HTC Vive Flow – The lightest VR headset on the market - UltraVR Media

HTC Vive Flow – The lightest VR headset on the market

Is it worth buying?

The HTC Vive Flow headset is super light, with a weight of 190 grams, like wearing heavy glasses. So right now, it is the most lightweight VR headset available. It’s still just glasses; most of the weight will remain at your nose bridge. Furthermore, It may be very light, but a lot of weight to put on the nose. It can get a bit heavy sometimes, but it is still quite good. When it comes to video quality, the specs are impressive, given how small it is. At 1600 pixels per eye, which adds up to a total resolution of 3200 pixels – it is a very high resolution compared to other VR devices. It’s not the highest resolution available on the market, but it is very competitive with other VR headsets. The default FOV is 100 degrees, which is quite stunning, and it has a 75 hertz refresh ratio. Individual eye diopter adjustment is one of the few headsets’ most significant features of the Vive Flow. If you have any visual impairments, you can enter the tutorial mode and adjust the diopters on the inside to get a clear image. By the way – no tracking stations are needed for this device, so you don’t need to put the base station everywhere like a traditional Vive. All of that sound very impressive, 3K VR headset plays 60 FPS media, is completely wireless, and weighs less than your phone – but what’s the downside? There are still a few advantages and disadvantages, which we will talk about in this article.

External Power Required

This device requires external power – you must plug it into a cell phone charger or battery bank. You can plug it into the PC or the wall if you have a suitable converter. But HTC recommends a specific voltage and wattage on your power bank to work optimally. So yes, a significant downside here is the external power bank, so while it’s a wireless headset, you’ll have it on your head, with the little power cable going down behind your ear and probably plugging into your pocket. So it feels a bit more wired than what you probably want. 

Not compatible with PC

You cannot plug this into a PC for USB support, at least not officially. There is still no official PC compatibility support and no virtual desktop. But there is the option to unlock USB controls for developers, and you can run some unofficial stuff you have to download.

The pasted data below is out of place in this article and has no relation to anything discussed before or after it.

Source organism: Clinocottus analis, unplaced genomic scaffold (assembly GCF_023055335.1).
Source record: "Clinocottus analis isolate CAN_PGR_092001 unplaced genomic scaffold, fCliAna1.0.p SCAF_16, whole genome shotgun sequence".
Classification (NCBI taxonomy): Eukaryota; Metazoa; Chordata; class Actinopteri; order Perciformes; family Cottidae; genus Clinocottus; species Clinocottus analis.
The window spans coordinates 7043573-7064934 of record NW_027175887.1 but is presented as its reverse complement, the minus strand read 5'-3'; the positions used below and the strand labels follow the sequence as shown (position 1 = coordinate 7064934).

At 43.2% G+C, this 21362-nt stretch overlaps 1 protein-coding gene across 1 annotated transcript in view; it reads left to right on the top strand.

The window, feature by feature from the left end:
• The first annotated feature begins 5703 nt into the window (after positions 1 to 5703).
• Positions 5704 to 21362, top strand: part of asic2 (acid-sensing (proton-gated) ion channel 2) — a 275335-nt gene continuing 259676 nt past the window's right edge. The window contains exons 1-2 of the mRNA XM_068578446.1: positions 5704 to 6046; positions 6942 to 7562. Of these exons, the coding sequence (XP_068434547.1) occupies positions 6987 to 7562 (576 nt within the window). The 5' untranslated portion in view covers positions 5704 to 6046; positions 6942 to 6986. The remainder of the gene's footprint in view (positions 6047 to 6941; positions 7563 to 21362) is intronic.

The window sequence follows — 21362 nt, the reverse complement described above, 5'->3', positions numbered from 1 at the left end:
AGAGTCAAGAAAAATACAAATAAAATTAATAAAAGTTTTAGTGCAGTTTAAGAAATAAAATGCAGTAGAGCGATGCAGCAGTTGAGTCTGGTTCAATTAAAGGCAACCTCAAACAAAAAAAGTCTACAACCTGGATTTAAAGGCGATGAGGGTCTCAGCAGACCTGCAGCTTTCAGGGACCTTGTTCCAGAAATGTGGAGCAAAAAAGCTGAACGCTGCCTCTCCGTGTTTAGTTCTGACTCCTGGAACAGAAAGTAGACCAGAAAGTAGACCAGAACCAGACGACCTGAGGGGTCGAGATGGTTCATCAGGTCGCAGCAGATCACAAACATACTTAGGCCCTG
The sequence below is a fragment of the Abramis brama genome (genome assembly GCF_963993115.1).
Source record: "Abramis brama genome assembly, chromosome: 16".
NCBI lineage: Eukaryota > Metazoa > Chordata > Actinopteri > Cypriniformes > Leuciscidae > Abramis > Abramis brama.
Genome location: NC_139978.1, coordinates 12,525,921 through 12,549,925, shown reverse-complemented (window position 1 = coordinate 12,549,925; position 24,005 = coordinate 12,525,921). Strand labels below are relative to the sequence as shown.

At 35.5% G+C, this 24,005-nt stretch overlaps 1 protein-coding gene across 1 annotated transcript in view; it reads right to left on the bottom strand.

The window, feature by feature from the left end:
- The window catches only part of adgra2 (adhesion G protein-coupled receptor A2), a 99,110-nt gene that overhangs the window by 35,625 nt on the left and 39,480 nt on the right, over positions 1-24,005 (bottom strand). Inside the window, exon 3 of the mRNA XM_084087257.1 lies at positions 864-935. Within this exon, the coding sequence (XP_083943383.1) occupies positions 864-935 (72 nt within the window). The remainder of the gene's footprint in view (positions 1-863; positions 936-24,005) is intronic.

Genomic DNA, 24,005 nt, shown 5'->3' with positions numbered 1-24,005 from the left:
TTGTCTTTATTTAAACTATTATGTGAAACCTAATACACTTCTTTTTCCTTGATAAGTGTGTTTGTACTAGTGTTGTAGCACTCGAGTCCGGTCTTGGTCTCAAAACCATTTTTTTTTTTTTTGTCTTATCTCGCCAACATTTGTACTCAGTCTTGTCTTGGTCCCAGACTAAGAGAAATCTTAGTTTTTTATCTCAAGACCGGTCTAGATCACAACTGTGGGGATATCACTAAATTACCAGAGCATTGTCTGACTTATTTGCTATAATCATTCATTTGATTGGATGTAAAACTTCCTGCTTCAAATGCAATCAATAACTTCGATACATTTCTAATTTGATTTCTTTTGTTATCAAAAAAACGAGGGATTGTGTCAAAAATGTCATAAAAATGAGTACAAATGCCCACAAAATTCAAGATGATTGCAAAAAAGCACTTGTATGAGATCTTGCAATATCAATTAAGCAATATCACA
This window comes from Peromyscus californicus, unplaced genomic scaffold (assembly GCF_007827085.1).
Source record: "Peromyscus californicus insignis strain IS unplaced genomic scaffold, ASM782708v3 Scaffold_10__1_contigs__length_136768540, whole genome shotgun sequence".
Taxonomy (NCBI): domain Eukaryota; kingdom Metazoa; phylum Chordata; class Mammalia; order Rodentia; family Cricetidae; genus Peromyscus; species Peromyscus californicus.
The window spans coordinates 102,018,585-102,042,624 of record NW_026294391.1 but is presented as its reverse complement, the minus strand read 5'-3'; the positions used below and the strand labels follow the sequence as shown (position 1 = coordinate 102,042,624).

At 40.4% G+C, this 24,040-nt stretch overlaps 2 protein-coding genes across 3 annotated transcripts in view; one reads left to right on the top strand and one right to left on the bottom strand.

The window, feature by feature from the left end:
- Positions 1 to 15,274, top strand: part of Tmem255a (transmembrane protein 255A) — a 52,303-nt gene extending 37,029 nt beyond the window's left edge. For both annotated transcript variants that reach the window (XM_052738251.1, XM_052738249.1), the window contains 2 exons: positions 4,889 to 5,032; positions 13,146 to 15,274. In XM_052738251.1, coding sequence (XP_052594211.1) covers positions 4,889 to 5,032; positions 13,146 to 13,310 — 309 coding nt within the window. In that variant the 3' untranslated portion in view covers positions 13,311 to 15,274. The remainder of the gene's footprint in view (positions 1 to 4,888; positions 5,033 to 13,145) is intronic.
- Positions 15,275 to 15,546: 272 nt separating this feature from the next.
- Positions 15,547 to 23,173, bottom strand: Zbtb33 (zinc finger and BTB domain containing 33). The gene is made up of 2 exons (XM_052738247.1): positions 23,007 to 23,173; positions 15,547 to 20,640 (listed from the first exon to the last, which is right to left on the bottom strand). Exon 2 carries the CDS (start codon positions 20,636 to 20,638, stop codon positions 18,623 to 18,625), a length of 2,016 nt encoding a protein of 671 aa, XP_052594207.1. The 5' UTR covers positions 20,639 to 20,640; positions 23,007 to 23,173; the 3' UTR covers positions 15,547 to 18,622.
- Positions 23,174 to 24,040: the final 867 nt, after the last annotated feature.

Mobile Only

This device controls entirely only by mobile phones, not PCs, not by its buttons, or anything, it’s all about your mobile phone, and it has to be Android. It has no support for wands or sticks, or other Vive accessories. It supposes to have a hand-tracking update that comes out later, so you can make some hand gestures. So all you do is take your phone and use it as a laser pointer.

Now let’s talk about software and the purpose behind the design of this device.

HTC seems to have designed it to be a portable media player primarily, and it is just a tiny VR media player for those who like watching 360 VR videos. So generally, it is about playing media and not about gaming. When you look at the advertisements, it’s all about relaxing – doing a conference, experiencing the music, doing yoga with these virtual instructors, and other things.

Depending on who you are, you might find it either good or bad that Facebook Metaverse is not working on the HTC Vive Flow. We don’t think the Metaverse is the most popular idea, so right now, it’s not a big deal for users.

They do also offer a couple of social experiences, like the Vive Hangout conference room, a business kind of thing, where you can load in little avatars and do a business meeting with friends or co-workers.

HTC Vive Flow has some other unique features that are worse talking about. First, it’s not entirely a solo experience. You have the option to cast to TV, and it will share whatever you’re seeing in the VR world. So if you want to watch videos, your friends can watch too or play a game and share. In the same way, you have the little option to cast YouTube to TV, Chromecast, etc. It works fine and doesn’t impact the device’s performance much. Because you can cast to TV, you can also cast to PC for streaming.

HTC Vive has the option to see out of the external cameras. If you want to see what’s in front of you and the world around you, you can hit a button, which will take you right back to alternate reality mode. These work on infrared cameras, so you get mostly black and white images with a little lower resolution than you want. FOV is not going to be real life, you’re going to feel like you’re zooming in through some binoculars, but it does work in case you need to do some things and then hop back into the game.

Is this a good or bad VR headset

This is the best possible VR media player on the market – completely mobile and portable, with a very low weight. So as a VR media player, this is a fantastic device. The price-to-value ratio is poor, costing $500 for the device. It also feels that the device cuts many corners, and inexperienced VR users may find this unusual. If you want a gaming headset, something more sophisticated, or something iPhone compatible, this device will be nothing but a nightmare for you. So we recommend this device for a specific subset of people that don’t mind paying a premium to get an excellent media player. And that’s kind of what it is, but it is still enjoyable, and you may even check out some VR applications or games. But if you decide to buy this headset, rest assured, you won’t be going to the movie theater again because you’ll have one at home.


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